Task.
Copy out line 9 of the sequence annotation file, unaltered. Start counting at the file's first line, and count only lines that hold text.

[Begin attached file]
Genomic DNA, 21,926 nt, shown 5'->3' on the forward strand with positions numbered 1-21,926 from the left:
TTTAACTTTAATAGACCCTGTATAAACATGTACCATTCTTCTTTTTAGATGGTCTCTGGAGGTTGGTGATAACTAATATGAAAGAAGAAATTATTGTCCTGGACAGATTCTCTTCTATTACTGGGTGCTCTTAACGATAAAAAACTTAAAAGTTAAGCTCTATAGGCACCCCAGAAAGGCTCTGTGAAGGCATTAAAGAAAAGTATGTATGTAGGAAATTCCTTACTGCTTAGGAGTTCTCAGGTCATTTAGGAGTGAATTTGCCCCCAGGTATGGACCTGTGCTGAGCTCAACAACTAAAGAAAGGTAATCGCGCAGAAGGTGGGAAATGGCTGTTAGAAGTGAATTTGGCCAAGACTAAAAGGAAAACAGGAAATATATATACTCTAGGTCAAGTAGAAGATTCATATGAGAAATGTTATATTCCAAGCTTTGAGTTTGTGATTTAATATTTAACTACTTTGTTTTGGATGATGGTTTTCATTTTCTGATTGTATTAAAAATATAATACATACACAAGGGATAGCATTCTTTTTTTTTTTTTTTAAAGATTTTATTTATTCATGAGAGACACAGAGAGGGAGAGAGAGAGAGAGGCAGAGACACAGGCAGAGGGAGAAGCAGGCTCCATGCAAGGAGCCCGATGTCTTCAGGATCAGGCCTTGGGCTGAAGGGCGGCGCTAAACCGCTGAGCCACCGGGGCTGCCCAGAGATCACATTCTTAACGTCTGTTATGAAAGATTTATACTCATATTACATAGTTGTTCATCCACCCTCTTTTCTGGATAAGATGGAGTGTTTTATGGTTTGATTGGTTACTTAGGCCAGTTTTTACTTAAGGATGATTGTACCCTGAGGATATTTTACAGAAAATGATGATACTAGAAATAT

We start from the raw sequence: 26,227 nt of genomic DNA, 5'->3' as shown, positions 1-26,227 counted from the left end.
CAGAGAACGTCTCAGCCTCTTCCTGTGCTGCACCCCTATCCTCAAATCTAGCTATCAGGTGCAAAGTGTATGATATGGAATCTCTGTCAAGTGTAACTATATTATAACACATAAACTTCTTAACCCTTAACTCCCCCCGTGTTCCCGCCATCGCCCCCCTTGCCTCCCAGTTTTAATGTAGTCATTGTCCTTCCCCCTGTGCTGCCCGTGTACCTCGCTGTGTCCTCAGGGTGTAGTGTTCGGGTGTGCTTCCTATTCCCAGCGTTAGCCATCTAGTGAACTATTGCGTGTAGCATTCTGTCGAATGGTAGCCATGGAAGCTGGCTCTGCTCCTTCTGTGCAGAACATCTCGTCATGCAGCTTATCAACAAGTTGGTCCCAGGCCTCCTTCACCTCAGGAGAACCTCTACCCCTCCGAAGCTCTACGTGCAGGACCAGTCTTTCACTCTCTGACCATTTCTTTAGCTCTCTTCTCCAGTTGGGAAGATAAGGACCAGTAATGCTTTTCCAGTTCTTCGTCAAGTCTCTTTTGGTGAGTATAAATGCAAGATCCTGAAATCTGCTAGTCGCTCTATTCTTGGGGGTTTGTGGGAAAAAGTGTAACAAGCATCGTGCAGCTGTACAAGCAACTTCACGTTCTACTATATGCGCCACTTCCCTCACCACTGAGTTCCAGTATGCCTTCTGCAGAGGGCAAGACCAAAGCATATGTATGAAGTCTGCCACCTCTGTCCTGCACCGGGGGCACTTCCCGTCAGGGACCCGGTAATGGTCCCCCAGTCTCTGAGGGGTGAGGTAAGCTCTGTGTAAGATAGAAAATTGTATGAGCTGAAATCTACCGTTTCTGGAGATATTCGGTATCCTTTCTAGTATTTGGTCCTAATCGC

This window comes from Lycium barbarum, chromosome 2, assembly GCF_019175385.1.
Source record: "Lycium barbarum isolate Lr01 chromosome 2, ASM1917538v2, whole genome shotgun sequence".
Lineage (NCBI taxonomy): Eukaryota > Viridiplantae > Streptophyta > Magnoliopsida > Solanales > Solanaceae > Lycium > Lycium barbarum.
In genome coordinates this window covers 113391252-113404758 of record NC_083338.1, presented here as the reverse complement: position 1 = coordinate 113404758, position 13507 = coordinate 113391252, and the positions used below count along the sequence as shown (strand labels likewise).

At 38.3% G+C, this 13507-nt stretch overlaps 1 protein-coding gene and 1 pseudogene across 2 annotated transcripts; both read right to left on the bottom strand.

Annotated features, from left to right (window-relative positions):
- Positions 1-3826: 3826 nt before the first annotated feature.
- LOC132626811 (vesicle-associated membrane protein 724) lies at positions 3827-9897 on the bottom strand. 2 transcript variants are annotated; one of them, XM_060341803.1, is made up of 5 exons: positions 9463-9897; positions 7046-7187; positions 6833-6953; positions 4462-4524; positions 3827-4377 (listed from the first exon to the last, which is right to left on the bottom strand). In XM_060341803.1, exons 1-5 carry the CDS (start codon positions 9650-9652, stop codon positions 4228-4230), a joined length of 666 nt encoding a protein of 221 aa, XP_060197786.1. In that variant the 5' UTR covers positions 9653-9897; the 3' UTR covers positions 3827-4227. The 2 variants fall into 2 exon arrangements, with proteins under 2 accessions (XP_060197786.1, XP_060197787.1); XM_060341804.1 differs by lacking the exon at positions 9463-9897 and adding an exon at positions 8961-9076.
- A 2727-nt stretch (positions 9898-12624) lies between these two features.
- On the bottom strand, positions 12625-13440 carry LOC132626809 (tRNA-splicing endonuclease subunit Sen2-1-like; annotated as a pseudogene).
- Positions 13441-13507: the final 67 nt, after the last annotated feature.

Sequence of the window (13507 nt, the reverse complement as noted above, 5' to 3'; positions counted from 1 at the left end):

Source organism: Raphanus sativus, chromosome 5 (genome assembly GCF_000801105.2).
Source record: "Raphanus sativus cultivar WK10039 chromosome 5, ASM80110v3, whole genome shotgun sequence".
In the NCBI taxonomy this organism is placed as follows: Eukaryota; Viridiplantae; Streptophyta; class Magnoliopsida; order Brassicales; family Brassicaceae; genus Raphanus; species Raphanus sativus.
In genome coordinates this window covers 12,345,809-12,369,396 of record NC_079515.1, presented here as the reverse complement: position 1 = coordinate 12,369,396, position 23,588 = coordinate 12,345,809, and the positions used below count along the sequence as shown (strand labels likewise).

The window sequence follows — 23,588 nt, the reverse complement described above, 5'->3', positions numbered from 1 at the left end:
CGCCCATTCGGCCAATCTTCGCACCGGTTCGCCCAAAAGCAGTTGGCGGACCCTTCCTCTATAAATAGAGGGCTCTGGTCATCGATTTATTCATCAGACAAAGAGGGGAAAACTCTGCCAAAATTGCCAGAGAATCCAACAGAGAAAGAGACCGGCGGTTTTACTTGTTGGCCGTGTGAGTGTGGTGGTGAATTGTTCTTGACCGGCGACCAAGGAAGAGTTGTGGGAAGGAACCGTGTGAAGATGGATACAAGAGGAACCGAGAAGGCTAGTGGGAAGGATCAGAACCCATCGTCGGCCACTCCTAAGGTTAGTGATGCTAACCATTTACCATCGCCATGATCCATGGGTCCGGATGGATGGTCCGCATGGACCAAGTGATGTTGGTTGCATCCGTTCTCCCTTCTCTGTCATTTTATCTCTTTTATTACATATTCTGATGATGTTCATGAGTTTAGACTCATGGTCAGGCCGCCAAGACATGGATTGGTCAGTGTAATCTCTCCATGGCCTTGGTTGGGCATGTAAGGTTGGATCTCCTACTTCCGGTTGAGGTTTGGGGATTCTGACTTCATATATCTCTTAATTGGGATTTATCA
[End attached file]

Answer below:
At 38.3% G+C, this 13507-nt stretch overlaps 1 protein-coding gene and 1 pseudogene across 2 annotated transcripts; both read right to left on the bottom strand.